Try refreshing the page to ensure you are enjoying the latest version. I tend to make endless edits and corrections over time. Forgive the sometimes off-topic nature of my blog these days. Walking and enjoying the countryside are vital to my physical and psychological fitness and sense of well-being. They combine to undo the damage caused by an occasional excess of cycling. And, may even stave off another rant! Though I can't promise anything. My long-suffering wife, "The Head Gardener," refers to me as the Imelda Marcos of saddles and saddlebags. She is usually right about almost everything. So it may well be true.

2 Sep 2015

1st September 2015 60mph is the new 40kph.

Tuesday 1st 62F, 17C, light breeze, heavy overcast. Light showers possible.

Lawnmower on steroids?

How many more Septembers can we each count on? Will we live each September as if it were our last? Will others treat our remaining Septembers with the same [lack of] respect as they do their own? The reason I ask is not some "deep" philosophical discussion on the meaning of life. No, it is far more simple than that: When does another's need for speed exceed my right to enjoy another September?

I was traveling along a major roadworks yesterday. The existing speed limit of 60kph [about 40mph] had been reduced to 50kph [30mph] and even 40kph [25mph] but was routinely being ignored. Yesterday, a dozen excavators twirled on the spot while tipper trucks shuttled back and forth. All this on a road which had been reduced to a single track with temporary traffic lights on long stretches.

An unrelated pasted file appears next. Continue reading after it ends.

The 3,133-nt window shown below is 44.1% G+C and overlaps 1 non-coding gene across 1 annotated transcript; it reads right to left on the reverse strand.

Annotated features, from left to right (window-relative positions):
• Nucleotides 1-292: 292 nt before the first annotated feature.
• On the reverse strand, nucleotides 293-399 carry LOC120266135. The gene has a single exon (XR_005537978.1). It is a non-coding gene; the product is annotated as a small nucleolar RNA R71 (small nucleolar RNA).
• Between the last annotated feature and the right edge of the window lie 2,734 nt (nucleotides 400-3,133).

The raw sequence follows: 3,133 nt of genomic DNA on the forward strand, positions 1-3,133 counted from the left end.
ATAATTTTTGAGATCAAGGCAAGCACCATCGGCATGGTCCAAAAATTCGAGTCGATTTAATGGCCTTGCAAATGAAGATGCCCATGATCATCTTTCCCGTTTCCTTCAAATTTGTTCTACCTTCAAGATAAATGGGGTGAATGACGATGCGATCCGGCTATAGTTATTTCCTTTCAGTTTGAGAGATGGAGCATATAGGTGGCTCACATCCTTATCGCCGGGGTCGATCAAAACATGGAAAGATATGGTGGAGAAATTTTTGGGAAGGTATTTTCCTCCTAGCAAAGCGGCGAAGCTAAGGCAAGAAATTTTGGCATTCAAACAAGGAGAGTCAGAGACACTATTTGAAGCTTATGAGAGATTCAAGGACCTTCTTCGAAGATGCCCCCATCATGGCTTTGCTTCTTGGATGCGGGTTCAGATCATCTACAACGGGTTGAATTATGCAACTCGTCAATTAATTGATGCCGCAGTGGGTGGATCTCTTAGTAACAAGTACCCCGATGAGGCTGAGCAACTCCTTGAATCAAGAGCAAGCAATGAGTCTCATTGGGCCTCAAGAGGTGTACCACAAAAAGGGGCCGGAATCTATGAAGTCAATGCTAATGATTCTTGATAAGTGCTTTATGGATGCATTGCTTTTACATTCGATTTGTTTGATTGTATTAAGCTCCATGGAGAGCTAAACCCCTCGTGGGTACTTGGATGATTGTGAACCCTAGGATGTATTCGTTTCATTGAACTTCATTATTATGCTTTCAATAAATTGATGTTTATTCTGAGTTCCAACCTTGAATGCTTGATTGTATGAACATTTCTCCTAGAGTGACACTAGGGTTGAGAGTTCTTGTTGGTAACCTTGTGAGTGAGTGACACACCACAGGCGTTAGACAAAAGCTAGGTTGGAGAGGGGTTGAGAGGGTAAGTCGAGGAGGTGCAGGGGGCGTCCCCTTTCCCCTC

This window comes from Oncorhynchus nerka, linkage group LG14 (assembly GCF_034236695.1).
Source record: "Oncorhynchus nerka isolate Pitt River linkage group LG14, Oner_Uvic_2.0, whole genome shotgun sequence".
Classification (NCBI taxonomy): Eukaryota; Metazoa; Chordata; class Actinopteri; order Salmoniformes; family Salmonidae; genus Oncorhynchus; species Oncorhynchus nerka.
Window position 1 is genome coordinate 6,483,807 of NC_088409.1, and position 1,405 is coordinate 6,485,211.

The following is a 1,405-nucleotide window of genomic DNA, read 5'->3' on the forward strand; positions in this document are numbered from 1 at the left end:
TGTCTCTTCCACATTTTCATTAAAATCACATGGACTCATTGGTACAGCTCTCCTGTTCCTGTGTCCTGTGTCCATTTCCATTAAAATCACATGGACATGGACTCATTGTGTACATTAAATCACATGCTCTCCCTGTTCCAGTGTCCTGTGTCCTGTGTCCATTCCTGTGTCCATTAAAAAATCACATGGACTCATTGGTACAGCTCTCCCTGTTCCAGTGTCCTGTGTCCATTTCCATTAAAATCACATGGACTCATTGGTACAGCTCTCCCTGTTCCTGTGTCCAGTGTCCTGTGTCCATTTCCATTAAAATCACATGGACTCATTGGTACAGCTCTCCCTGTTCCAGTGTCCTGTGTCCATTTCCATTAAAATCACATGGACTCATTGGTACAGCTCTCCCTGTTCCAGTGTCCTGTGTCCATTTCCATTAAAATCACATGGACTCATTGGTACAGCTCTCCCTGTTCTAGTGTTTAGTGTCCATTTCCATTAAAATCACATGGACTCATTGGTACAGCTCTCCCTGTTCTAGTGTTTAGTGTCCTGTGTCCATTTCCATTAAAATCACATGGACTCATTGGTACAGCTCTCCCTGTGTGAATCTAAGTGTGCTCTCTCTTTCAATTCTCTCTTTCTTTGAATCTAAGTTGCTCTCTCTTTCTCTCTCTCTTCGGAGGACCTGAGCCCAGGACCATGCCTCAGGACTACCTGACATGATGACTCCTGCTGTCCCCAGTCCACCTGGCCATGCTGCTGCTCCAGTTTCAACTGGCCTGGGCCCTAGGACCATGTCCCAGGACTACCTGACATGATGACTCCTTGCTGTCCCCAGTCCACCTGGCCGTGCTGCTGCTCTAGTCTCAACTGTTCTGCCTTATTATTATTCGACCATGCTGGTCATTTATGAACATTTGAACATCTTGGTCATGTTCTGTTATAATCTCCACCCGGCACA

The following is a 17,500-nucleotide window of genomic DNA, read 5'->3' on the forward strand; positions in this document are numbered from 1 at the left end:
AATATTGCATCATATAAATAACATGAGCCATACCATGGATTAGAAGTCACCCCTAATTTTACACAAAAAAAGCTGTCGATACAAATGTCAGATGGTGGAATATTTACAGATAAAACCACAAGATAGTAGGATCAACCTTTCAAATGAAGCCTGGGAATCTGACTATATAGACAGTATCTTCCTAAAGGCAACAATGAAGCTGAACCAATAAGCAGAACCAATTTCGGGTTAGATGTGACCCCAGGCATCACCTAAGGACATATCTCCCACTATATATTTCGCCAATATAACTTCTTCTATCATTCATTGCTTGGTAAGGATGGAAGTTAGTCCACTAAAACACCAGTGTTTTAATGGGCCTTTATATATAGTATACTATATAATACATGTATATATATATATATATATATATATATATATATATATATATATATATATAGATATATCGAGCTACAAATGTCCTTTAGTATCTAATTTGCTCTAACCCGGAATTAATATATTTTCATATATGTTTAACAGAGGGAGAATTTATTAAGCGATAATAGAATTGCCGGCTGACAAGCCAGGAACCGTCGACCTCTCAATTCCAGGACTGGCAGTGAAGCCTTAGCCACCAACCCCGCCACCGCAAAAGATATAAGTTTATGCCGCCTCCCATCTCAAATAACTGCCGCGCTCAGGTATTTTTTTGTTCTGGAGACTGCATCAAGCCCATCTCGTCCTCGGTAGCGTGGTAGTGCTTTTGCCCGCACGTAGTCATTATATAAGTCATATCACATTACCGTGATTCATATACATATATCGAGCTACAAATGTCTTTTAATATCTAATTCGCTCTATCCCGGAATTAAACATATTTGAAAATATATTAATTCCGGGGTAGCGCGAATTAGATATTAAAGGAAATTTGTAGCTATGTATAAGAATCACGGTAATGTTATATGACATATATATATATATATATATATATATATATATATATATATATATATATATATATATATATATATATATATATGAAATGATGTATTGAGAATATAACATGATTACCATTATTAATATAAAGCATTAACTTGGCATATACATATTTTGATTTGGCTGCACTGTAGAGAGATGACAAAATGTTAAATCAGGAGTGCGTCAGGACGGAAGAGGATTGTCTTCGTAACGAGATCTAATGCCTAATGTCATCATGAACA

Many drivers saw their progress being "unfairly" limited by the "difficult" conditions. But who, with a public show of pure insanity, decided that driving at well above the national speed limit was their absolute right. Should I have a jacket printed up asking about my personal allowance of future Septembers? Or will I become a mere blur as they race past me at twice the speed limit? No police presence = no crime.

Half way into my two hour walk the early clarity was suppressed by misty rain. Fearful that it might become more serious I took shortcuts across stubbly fields. Three deer watched me intently until I took out my camera. That was their signal to vanish into the brush. Walking on gravelled forest tracks, after heavy overnight rain, is very different to dry conditions. It takes on a level of toil not dissimilar to that found on soft, sandy beaches. A fidgety, very dark, almost black buzzard was pouncing on a harvested field. It obviously did not enjoy my presence at its breakfast table and quickly put a great distance between us. Another rest day. After a horribly grey and miserable day the sun finally came out at 19.35.

Wednesday 2nd 55F, 13C, bright but windy. Another windy 15m/s day.[30mph] The garden trees are already rocking at 7am. Blowing a gale for my hour's walk. Partially via harvested fields and some by quiet roads. A solitary bird of prey cried wolf while soaring above its personal copse.

It was blowing an even worse gale with fierce gusts for my ride. The most dangerous part is passing an opening in the high roadside hedges and being blown off course. The faster one rides the worse the effects of a crosswind. On one exposed descent I was hanging right off the side with one hand on the handlebars and the other on the aero bars. Even then I was using a lot of road just to stay on the tarmac. Fortunately the traffic was light on the lanes I deliberately chose to avoid the main roads. Only 13 miles.

Click on any image for an enlargement.